We first meet veteran scalper Benny Hill about an hour before the start of the last home game of the regular season. It’s fan appreciation night and a steady stream of cars makes the turn from Truxel Road onto North Market Street for the final approach into the Arco Arena parking lot. It is raining intermittently, but a handful of ticket scalpers, undaunted by the weather, line the sidewalk along North Market.
Assembled at the prime corner location are three assertive youngsters in stylish, wannabe gangster attire. The apparent leader of the pack, wearing a bulbous down jacket with the hood pulled up, the hood’s faux fur trim nearly engulfing his face, resembles a hybrid parody of the Michelin Man and the Kenny cartoon character from South Park. The kid is strictly business, and if you don’t want to buy or sell a ticket, he doesn’t have the time or inclination to reveal the tips and tricks of the resale ticket trade.
But about 100 feet farther toward Arco Arena, Hill, an older, tall, slim man dressed in traditional blue jeans, scuffed white sneakers and a dark brown jacket, holds up a cardboard sign that says “I NEED TicKEts.” As he stands at the curb, a car stops, a brief negotiation ensues, and seconds later the sign is in his back pocket.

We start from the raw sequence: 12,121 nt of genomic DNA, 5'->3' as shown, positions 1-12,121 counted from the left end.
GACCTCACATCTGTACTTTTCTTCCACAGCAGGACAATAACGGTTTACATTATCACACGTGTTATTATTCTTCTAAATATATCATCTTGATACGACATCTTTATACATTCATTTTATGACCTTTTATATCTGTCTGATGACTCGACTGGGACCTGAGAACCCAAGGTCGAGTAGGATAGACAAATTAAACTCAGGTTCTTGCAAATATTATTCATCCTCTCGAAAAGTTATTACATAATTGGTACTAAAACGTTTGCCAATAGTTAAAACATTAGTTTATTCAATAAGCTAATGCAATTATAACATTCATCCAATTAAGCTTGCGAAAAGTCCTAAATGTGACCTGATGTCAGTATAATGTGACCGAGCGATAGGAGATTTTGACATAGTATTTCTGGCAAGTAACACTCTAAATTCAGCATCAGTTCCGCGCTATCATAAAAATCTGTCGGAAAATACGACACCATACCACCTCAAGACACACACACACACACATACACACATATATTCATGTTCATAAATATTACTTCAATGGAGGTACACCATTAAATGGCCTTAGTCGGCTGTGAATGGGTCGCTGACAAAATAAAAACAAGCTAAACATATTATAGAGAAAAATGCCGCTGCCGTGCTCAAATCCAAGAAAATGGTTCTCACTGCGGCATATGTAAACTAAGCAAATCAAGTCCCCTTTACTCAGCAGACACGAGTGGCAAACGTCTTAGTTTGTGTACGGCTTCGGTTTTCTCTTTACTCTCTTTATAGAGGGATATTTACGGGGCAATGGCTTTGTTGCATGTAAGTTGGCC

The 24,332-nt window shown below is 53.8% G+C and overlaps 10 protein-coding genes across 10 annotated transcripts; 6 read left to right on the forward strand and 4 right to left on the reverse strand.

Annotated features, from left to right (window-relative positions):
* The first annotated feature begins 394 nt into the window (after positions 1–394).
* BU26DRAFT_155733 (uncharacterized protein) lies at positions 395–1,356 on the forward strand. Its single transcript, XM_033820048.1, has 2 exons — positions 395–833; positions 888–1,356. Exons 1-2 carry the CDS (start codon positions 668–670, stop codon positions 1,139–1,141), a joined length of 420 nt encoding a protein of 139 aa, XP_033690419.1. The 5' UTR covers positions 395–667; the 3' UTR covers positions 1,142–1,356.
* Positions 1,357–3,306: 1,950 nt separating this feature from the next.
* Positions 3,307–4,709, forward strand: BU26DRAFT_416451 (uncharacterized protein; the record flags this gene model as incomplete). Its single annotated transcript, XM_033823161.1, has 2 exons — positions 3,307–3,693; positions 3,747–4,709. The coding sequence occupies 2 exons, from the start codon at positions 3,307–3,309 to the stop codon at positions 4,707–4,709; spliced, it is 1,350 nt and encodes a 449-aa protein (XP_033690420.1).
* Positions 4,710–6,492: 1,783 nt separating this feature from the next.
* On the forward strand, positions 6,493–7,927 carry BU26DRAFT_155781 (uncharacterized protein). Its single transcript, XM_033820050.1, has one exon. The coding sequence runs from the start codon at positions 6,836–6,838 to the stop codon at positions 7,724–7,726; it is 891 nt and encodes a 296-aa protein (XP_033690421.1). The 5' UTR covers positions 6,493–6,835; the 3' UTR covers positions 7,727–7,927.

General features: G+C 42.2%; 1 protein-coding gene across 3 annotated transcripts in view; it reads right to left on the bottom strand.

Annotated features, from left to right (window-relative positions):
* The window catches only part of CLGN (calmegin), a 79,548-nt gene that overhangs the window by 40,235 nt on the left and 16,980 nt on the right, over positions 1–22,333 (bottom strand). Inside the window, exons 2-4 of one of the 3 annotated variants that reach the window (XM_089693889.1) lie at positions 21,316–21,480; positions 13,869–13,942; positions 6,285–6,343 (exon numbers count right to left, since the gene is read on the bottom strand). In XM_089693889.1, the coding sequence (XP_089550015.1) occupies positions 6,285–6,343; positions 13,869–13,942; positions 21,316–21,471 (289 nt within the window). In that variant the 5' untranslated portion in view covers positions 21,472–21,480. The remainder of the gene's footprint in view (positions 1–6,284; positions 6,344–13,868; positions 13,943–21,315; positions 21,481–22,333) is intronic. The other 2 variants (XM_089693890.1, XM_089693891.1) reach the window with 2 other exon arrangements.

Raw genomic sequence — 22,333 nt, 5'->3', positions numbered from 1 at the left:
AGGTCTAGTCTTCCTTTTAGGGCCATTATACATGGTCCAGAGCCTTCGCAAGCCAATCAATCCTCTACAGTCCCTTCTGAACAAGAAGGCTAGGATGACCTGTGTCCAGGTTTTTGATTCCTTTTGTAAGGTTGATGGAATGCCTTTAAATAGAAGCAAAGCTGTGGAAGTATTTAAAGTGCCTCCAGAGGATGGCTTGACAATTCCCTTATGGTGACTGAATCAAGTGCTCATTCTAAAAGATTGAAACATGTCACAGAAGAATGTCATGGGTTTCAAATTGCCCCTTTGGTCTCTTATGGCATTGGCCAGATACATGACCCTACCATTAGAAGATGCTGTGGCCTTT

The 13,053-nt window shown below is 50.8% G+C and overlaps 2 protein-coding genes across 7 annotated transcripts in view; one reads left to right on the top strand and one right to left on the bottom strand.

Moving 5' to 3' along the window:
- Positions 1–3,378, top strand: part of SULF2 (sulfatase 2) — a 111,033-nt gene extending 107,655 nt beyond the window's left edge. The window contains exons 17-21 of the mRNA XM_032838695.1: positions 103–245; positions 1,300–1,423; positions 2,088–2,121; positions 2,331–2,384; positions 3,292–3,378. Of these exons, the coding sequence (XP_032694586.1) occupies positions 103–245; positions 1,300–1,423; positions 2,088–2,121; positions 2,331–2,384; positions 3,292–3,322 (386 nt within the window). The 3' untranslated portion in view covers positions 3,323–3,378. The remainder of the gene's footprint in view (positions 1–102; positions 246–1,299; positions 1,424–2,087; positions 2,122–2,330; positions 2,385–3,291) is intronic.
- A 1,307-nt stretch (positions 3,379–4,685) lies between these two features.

Hill immediately changes hats—from buyer to seller—and his extended arm now offers two tickets. Minutes later, another car stops at the informal drive-thru ticket center, and a sale is made. The sign comes back out, and the process repeats itself. He is initially reluctant to take time out to talk—“I gotta make a living and support my family,” he says—but agrees to expound on his occupation if he can keep working.